Drug Trafficking

Drug Smuggling & Trafficking Defense Attorneys

If you or a loved one is being investigated or if you have already been charged and arrested for drug trafficking, you are facing federal criminal charges that could put you behind bars for years. Any leniency offered in drug cases is generally limited to the end user or small neighborhood dealers. And even at the street level, any leniency offered is offered only to gain leverage to “give up” the distribution & “trafficking” network above. There is very little leniency in the system for most “trafficking” cases.

What is Drug Distribution?

Since so many charges are federal, here is what the DEA says: Drug distribution basically means that a person is selling, furnishing or delivering a controlled substance. Distributing controlled substances, including marijuana, is a Class B felony, which carries a maximum sentence of two to twenty years and a maximum fine of $10,000. Persons convicted of unlawfully selling a controlled substance on or within three miles of a school or university campus must serve an extra five years in prison without the possibility of probation. If a person over the age of 18 distributes a controlled substance to a person under the age of 18, the case must be treated as a Class A felony without the possibility of a suspended sentence or probation.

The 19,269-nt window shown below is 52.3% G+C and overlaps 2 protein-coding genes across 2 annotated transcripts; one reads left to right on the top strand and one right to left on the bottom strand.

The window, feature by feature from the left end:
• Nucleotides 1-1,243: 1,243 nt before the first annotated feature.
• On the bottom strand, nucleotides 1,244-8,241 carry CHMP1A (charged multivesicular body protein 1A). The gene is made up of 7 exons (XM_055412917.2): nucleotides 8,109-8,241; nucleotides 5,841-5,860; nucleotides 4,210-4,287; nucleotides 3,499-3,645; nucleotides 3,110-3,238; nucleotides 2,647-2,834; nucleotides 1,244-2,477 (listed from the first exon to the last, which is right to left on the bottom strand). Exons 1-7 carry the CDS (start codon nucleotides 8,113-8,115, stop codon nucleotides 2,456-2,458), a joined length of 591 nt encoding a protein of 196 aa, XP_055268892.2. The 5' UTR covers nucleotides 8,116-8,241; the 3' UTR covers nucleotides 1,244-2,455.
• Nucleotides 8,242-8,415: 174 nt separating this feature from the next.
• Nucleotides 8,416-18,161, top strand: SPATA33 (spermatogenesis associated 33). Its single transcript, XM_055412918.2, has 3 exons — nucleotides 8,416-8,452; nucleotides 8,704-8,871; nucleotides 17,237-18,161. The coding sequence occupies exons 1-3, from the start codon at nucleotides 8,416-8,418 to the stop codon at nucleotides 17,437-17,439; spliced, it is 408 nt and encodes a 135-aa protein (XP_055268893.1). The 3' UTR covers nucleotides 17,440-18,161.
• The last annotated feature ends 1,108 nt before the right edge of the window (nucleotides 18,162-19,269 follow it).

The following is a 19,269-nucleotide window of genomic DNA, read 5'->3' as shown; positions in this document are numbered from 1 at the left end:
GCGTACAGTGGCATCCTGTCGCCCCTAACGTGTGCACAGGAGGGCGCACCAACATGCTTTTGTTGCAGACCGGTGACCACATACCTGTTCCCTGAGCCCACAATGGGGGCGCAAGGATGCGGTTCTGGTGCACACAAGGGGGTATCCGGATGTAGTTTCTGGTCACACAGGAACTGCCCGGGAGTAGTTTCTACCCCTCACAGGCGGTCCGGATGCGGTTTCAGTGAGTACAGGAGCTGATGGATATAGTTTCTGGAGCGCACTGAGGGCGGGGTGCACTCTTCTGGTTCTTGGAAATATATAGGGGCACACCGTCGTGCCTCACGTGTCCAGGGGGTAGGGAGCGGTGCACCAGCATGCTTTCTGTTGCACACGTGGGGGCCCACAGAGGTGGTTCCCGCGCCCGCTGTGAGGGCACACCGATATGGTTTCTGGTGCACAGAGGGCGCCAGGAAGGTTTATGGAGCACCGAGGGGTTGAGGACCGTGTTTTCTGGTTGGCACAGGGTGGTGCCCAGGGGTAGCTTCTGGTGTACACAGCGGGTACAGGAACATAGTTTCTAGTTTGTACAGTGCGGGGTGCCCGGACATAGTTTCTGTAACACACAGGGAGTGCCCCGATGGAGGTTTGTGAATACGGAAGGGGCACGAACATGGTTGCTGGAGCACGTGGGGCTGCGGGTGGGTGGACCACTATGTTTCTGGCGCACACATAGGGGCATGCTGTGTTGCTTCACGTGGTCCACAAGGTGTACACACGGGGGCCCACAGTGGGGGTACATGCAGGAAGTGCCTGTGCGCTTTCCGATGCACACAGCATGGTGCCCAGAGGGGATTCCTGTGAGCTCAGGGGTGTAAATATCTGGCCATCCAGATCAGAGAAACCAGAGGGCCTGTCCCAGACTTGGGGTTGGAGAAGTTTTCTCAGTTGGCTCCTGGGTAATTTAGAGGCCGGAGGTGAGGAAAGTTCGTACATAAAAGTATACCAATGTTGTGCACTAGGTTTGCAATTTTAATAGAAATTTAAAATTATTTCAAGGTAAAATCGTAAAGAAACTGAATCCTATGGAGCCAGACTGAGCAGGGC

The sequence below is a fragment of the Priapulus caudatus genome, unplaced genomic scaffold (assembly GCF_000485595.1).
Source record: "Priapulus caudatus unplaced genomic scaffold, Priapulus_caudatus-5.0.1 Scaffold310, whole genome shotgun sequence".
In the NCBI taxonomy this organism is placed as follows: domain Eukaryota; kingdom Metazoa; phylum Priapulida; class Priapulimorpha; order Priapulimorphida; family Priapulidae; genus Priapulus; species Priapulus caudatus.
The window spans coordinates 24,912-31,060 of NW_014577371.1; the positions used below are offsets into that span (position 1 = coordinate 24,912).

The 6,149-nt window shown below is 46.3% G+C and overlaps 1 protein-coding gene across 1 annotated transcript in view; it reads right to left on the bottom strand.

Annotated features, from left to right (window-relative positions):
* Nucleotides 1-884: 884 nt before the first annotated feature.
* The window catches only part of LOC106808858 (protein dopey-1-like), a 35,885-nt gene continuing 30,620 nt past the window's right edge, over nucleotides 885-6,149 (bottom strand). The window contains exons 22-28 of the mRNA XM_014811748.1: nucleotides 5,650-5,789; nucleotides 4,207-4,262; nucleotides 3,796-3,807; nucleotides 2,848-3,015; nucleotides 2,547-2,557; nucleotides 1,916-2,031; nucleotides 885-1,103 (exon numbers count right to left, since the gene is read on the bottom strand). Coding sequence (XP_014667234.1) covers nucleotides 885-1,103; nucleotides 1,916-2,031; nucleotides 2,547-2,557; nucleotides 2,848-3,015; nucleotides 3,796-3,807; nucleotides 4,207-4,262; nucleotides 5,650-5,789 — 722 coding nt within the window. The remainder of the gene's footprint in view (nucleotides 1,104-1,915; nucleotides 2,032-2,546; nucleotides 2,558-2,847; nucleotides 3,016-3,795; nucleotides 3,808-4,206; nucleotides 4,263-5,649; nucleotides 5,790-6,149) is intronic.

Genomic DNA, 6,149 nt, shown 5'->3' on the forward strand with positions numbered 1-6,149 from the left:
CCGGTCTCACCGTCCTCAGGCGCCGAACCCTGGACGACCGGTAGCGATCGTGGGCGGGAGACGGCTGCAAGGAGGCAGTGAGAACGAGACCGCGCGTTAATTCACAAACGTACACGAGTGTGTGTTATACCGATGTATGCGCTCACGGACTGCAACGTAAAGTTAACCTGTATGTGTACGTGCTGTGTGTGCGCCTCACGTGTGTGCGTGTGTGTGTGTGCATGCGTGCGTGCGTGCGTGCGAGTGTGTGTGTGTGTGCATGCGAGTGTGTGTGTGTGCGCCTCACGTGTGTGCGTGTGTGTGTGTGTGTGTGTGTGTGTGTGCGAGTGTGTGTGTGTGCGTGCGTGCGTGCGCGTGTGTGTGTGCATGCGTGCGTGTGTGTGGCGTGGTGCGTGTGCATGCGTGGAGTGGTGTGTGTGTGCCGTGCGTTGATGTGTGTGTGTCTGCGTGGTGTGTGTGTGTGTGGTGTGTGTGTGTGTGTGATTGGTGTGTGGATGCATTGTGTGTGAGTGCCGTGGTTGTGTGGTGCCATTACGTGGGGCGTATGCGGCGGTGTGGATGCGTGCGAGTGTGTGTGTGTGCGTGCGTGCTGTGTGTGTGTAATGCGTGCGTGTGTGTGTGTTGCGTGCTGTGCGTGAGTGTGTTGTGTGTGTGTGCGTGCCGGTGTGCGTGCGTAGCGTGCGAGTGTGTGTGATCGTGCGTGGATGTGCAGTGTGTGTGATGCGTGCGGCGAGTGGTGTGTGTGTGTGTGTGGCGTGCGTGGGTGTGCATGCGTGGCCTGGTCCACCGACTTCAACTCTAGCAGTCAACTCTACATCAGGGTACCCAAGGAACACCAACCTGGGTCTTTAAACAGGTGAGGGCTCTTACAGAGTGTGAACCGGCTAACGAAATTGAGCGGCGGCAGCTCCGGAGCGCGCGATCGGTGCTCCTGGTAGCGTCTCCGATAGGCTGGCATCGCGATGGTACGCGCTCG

What is Drug Trafficking?

The offense of Drug Trafficking refers primarily to the weight of the substances involved and not to the movement of the drugs either across state lines or from one person to another. In other words, possession of a controlled substance may become a trafficking charge if the drugs weigh enough. A trafficking charge is possible even if the drugs have never been moved or transported at all.

Penalties for Drug Trafficking

Trafficking is a Class A felony, but the sentences for this offense differ from those ordinarily authorized for this range of felony. Depending on the substance and weight involved, a sentence for trafficking can range from three years in prison and $25,000 to a life sentence without the possibility of parole.